Tuesday’s Consumer Price Index (CPI) report, showing lower inflation than expected, sparked a wave of excitement in the markets. This excitement comes from the belief that the Federal Reserve might stop raising interest rates, hinting at a possible return to policies that “boost the economy”, often playfully called “Money Printer Goes Brrr.”
Money Printer Goes Brrr: Analyzing The CPI Index
However, it’s important to take a closer look before getting too excited. The way the CPI measures inflation isn’t perfect, and there might be some issues with how it reflects the true cost of living. For example, the basket of goods and services it uses to measure price changes might not accurately represent what people are currently buying or spending their money on.
So, while the recent report seems to indicate that inflation is cooling off, investors and decision-makers should be careful not to jump to conclusions too quickly about what the Federal Reserve will do next. They need to consider the bigger economic picture and the risks of returning too soon to policies that make money more freely available.
Questionable Assumptions Behind the Numbers
While the CPI report shows inflation slowing overall, the breakdown raises some questions. For example, the CPI claims that grocery bills have only increased 3.2% over the past year – a figure drastically lower than what most shoppers are experiencing. This suggests the CPI may not accurately capture real-world inflationary pressures faced by consumers.
The Health Insurance Cost Conundrum
One particularly glaring inconsistency emerges when examining health insurance costs. The CPI report astonishingly claims these costs have fallen over 30% the past year. However, disability claims have risen significantly since 2020, indicating a steady rise in healthcare costs. It’s illogical that insurance premiums could simultaneously decrease so dramatically. This discrepancy reveals flaws in the CPI’s methodology.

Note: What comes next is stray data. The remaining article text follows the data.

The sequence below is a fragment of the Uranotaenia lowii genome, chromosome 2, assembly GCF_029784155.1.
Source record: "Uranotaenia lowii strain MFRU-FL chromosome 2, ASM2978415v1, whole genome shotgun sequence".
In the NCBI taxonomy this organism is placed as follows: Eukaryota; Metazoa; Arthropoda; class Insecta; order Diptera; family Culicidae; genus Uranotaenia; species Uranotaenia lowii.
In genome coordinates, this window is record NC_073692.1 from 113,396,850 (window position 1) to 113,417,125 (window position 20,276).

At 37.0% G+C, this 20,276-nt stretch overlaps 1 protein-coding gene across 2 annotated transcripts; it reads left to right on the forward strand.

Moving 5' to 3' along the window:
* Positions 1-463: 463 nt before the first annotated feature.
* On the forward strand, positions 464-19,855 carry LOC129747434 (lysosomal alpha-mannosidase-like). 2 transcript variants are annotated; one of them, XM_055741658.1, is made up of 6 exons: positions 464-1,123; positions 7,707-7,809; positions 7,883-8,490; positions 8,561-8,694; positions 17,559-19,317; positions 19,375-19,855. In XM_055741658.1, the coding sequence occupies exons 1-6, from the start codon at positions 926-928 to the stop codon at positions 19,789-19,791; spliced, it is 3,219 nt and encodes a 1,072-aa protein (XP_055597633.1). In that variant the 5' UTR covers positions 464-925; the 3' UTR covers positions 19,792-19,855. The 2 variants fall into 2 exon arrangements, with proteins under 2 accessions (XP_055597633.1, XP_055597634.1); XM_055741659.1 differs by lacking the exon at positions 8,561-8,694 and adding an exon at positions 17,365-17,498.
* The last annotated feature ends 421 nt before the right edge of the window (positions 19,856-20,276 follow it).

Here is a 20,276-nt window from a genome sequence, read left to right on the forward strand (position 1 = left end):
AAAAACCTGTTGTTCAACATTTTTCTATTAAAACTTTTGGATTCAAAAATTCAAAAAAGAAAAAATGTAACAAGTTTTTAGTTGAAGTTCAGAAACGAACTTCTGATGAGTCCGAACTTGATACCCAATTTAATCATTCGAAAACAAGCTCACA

The Chapwood Index: A Contrasting Measure
For a potentially more accurate measure of real inflation, the Chapwood Index offers an intriguing alternative. By tracking prices across 500 goods and services in 50 cities, this index relies on crowdsourced receipts rather than questionable statistical assumptions. Alarmingly, the Chapwood Index shows inflation running 2-3x higher than the official CPI figures.
Questionable Data Feeds Faulty Policy
In summary, mainstream inflation measures like the CPI appear detached from the everyday reality facing American consumers. This distortion paves the way for misguided monetary policies that could ultimately exacerbate economic challenges. While yesterday’s report may offer some encouragement to financial markets, it does not help the families struggling to put food on the table.
Related reading: Bank of Canada Calls for Wage Restraint Amid Rampant Inflation
Inflation reduces the purchasing power of money, which is a form of indirect wealth transfer from the currency holders to the entity controlling the money supply, typically the government or the Central Bank.
Ironically, the same financial system that operates with fiat currency also implements regulations aimed at preventing theft and ensuring sound fair financial practices. This situation can seem paradoxical: a system that is designed to subtly diminish the value of its currency also enforces rules to protect individuals from direct financial theft and fraud.
Fortunately, Satoshi Nakamoto opened a savings account for anyone in the world. Nakamoto’s innovation allows anyone globally to opt for a savings mechanism in a currency that isn’t inherently designed to lose purchasing power. No matter how hard people try, “Money Printer Go Brrr” will never be a thing in Bitcoin because the supply was set in stone once Satoshi mined the genesis block.